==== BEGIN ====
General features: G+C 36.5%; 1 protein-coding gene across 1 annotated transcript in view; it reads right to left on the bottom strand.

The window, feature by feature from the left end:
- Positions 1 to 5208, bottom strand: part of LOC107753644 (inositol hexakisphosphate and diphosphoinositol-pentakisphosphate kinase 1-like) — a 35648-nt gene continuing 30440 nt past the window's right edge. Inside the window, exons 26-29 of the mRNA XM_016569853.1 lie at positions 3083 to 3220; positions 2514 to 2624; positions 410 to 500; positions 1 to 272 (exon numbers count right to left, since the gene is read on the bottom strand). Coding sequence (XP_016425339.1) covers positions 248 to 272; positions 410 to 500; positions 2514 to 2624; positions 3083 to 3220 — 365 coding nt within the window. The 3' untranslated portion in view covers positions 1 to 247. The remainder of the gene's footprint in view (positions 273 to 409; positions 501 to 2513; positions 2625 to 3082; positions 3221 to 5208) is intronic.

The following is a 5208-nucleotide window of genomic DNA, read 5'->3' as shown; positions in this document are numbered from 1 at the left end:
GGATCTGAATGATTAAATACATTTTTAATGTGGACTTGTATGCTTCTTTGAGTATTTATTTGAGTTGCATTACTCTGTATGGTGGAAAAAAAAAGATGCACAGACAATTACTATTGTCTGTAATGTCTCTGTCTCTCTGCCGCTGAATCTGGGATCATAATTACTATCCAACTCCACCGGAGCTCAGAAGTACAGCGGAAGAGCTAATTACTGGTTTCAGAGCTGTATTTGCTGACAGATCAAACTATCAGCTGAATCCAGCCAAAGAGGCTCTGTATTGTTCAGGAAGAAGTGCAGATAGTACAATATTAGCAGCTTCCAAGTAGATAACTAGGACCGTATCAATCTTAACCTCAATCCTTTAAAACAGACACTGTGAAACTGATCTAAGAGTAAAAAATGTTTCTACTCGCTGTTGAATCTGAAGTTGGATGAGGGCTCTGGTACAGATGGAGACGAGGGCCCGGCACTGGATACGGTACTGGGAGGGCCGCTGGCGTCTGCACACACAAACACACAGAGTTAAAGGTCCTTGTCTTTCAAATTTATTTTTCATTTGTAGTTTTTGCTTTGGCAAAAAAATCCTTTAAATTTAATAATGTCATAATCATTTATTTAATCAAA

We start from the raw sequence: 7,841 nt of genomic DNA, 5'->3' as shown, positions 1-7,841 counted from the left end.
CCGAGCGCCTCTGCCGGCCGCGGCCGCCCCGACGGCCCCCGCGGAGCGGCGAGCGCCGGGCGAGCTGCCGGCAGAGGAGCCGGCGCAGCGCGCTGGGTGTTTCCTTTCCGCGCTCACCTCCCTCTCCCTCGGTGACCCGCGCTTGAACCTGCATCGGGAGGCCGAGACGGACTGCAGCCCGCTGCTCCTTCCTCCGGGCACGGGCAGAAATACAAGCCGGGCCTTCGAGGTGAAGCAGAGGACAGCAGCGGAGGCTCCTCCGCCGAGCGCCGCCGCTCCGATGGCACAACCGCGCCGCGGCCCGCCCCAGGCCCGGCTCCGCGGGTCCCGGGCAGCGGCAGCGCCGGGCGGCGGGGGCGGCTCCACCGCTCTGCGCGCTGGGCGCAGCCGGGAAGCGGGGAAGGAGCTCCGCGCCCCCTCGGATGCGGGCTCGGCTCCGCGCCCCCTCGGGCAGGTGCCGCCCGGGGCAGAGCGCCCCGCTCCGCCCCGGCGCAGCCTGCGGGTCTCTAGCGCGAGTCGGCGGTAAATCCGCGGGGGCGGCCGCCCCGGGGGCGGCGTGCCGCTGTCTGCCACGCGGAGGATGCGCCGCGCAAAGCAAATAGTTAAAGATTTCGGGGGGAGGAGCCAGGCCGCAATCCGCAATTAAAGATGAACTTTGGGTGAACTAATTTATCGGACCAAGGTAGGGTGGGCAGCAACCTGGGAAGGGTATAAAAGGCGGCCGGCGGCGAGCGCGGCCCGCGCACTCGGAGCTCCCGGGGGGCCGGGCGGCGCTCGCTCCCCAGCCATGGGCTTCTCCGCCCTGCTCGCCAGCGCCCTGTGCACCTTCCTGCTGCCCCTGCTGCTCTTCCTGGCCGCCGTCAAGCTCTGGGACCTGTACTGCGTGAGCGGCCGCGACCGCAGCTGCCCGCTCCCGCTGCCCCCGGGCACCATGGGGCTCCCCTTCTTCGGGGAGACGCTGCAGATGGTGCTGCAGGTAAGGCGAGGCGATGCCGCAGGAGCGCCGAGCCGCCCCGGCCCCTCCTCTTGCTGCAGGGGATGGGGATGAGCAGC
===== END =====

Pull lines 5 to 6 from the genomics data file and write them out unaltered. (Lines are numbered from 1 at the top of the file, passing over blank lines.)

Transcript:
GGATCTGAATGATTAAATACATTTTTAATGTGGACTTGTATGCTTCTTTGAGTATTTATTTGAGTTGCATTACTCTGTATGGTGGAAAAAAAAAGATGCACAGACAATTACTATTGTCTGTAATGTCTCTGTCTCTCTGCCGCTGAATCTGGGATCATAATTACTATCCAACTCCACCGGAGCTCAGAAGTACAGCGGAAGAGCTAATTACTGGTTTCAGAGCTGTATTTGCTGACAGATCAAACTATCAGCTGAATCCAGCCAAAGAGGCTCTGTATTGTTCAGGAAGAAGTGCAGATAGTACAATATTAGCAGCTTCCAAGTAGATAACTAGGACCGTATCAATCTTAACCTCAATCCTTTAAAACAGACACTGTGAAACTGATCTAAGAGTAAAAAATGTTTCTACTCGCTGTTGAATCTGAAGTTGGATGAGGGCTCTGGTACAGATGGAGACGAGGGCCCGGCACTGGATACGGTACTGGGAGGGCCGCTGGCGTCTGCACACACAAACACACAGAGTTAAAGGTCCTTGTCTTTCAAATTTATTTTTCATTTGTAGTTTTTGCTTTGGCAAAAAAATCCTTTAAATTTAATAATGTCATAATCATTTATTTAATCAAA

We start from the raw sequence: 7,841 nt of genomic DNA, 5'->3' as shown, positions 1-7,841 counted from the left end.